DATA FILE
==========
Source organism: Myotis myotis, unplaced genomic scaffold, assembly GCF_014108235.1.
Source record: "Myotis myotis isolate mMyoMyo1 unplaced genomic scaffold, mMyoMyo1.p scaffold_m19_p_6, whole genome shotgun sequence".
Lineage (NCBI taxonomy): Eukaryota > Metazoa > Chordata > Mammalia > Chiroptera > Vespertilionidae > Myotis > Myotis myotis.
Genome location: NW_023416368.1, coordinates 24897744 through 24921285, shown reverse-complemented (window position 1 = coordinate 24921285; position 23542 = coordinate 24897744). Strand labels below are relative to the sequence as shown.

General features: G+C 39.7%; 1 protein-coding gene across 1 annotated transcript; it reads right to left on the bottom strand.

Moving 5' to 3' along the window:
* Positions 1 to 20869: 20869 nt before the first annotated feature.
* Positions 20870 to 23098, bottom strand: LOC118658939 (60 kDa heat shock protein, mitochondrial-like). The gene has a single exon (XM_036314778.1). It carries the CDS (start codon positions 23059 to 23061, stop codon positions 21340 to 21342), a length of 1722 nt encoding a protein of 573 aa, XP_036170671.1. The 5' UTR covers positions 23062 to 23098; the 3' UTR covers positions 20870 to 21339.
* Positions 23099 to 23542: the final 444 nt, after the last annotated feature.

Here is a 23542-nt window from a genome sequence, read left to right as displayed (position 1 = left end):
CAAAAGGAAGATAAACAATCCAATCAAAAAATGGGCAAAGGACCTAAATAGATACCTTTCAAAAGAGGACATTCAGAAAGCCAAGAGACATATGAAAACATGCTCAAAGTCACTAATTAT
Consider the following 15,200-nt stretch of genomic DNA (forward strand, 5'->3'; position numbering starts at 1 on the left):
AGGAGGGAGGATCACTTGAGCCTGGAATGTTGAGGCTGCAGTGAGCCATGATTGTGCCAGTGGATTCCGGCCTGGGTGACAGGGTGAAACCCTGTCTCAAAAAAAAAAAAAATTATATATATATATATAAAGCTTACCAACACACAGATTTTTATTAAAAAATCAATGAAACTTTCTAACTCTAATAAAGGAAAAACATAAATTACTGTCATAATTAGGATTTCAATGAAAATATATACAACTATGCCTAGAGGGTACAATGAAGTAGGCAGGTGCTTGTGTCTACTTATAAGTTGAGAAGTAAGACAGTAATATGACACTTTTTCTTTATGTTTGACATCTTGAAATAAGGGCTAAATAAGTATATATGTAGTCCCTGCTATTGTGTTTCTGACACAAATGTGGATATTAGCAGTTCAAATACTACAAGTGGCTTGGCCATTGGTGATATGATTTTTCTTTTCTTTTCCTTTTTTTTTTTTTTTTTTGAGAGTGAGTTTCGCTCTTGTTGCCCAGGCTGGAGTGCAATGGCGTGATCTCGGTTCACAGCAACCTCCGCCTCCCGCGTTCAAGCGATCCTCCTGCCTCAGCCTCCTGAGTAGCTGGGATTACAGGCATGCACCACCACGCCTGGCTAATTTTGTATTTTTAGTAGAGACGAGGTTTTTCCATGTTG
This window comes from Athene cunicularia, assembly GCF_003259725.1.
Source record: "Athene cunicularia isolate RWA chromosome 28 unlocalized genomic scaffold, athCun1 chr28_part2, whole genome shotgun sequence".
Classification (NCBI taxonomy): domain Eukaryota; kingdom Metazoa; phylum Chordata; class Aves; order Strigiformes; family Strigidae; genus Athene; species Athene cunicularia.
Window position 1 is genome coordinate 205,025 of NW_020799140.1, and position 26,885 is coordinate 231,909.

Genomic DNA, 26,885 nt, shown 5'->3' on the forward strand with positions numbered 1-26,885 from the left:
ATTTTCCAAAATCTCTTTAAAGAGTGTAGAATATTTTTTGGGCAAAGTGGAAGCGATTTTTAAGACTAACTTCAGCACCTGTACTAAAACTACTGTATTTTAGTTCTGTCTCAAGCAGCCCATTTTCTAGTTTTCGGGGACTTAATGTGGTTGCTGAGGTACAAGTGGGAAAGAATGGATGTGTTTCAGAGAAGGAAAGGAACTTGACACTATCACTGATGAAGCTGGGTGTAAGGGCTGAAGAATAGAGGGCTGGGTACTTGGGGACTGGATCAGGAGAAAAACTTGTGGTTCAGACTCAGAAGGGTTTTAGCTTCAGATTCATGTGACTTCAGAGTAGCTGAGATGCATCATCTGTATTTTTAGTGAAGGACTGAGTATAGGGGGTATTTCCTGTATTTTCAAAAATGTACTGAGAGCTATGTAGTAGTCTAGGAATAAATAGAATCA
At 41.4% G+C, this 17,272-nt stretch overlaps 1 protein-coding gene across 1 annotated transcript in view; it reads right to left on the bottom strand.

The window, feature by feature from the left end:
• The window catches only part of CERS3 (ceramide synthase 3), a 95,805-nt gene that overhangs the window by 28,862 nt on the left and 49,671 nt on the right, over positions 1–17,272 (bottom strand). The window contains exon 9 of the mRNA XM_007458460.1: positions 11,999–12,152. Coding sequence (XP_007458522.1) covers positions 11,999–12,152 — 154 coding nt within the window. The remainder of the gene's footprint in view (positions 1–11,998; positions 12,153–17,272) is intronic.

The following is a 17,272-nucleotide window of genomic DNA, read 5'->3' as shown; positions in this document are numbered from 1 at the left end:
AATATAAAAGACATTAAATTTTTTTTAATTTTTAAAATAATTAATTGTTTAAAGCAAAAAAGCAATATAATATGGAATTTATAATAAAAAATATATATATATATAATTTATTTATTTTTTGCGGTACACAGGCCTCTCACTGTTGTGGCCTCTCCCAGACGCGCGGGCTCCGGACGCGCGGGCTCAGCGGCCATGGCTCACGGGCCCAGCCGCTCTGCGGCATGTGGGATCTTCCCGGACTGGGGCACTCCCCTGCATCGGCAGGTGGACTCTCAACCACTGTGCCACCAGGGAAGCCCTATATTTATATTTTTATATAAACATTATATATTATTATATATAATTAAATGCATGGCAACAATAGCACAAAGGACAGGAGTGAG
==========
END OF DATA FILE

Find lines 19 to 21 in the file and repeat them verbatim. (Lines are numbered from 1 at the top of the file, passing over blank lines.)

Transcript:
ATTTTCCAAAATCTCTTTAAAGAGTGTAGAATATTTTTTGGGCAAAGTGGAAGCGATTTTTAAGACTAACTTCAGCACCTGTACTAAAACTACTGTATTTTAGTTCTGTCTCAAGCAGCCCATTTTCTAGTTTTCGGGGACTTAATGTGGTTGCTGAGGTACAAGTGGGAAAGAATGGATGTGTTTCAGAGAAGGAAAGGAACTTGACACTATCACTGATGAAGCTGGGTGTAAGGGCTGAAGAATAGAGGGCTGGGTACTTGGGGACTGGATCAGGAGAAAAACTTGTGGTTCAGACTCAGAAGGGTTTTAGCTTCAGATTCATGTGACTTCAGAGTAGCTGAGATGCATCATCTGTATTTTTAGTGAAGGACTGAGTATAGGGGGTATTTCCTGTATTTTCAAAAATGTACTGAGAGCTATGTAGTAGTCTAGGAATAAATAGAATCA
At 41.4% G+C, this 17,272-nt stretch overlaps 1 protein-coding gene across 1 annotated transcript in view; it reads right to left on the bottom strand.

The window, feature by feature from the left end: